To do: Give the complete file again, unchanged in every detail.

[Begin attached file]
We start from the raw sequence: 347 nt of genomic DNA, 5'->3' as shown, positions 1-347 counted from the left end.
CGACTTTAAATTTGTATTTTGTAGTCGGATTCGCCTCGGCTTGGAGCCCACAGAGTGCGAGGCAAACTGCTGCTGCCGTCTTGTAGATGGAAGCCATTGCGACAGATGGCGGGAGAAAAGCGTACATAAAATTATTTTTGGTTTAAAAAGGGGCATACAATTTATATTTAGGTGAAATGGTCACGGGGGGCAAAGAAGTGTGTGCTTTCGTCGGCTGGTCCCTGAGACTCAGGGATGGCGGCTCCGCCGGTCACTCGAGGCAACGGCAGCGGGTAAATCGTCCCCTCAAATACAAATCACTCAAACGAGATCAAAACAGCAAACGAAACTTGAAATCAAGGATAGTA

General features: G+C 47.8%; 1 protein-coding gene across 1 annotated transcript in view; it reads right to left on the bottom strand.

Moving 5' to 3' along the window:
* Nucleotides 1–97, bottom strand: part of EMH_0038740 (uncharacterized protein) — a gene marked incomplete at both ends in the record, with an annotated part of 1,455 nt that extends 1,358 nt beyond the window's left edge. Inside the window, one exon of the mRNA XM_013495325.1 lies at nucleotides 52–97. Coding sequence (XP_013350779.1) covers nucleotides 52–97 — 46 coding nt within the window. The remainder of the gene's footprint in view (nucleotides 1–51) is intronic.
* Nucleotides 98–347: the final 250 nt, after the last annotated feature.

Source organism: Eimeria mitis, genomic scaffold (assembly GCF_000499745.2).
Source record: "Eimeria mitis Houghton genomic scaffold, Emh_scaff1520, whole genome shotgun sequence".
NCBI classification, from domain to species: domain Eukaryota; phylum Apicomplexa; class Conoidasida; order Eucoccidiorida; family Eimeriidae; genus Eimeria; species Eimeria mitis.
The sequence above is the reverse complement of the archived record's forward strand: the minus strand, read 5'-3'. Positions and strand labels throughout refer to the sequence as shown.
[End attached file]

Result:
We start from the raw sequence: 347 nt of genomic DNA, 5'->3' as shown, positions 1-347 counted from the left end.
CGACTTTAAATTTGTATTTTGTAGTCGGATTCGCCTCGGCTTGGAGCCCACAGAGTGCGAGGCAAACTGCTGCTGCCGTCTTGTAGATGGAAGCCATTGCGACAGATGGCGGGAGAAAAGCGTACATAAAATTATTTTTGGTTTAAAAAGGGGCATACAATTTATATTTAGGTGAAATGGTCACGGGGGGCAAAGAAGTGTGTGCTTTCGTCGGCTGGTCCCTGAGACTCAGGGATGGCGGCTCCGCCGGTCACTCGAGGCAACGGCAGCGGGTAAATCGTCCCCTCAAATACAAATCACTCAAACGAGATCAAAACAGCAAACGAAACTTGAAATCAAGGATAGTA

General features: G+C 47.8%; 1 protein-coding gene across 1 annotated transcript in view; it reads right to left on the bottom strand.

Moving 5' to 3' along the window:
* Nucleotides 1–97, bottom strand: part of EMH_0038740 (uncharacterized protein) — a gene marked incomplete at both ends in the record, with an annotated part of 1,455 nt that extends 1,358 nt beyond the window's left edge. Inside the window, one exon of the mRNA XM_013495325.1 lies at nucleotides 52–97. Coding sequence (XP_013350779.1) covers nucleotides 52–97 — 46 coding nt within the window. The remainder of the gene's footprint in view (nucleotides 1–51) is intronic.
* Nucleotides 98–347: the final 250 nt, after the last annotated feature.

Source organism: Eimeria mitis, genomic scaffold (assembly GCF_000499745.2).
Source record: "Eimeria mitis Houghton genomic scaffold, Emh_scaff1520, whole genome shotgun sequence".
NCBI classification, from domain to species: domain Eukaryota; phylum Apicomplexa; class Conoidasida; order Eucoccidiorida; family Eimeriidae; genus Eimeria; species Eimeria mitis.
The sequence above is the reverse complement of the archived record's forward strand: the minus strand, read 5'-3'. Positions and strand labels throughout refer to the sequence as shown.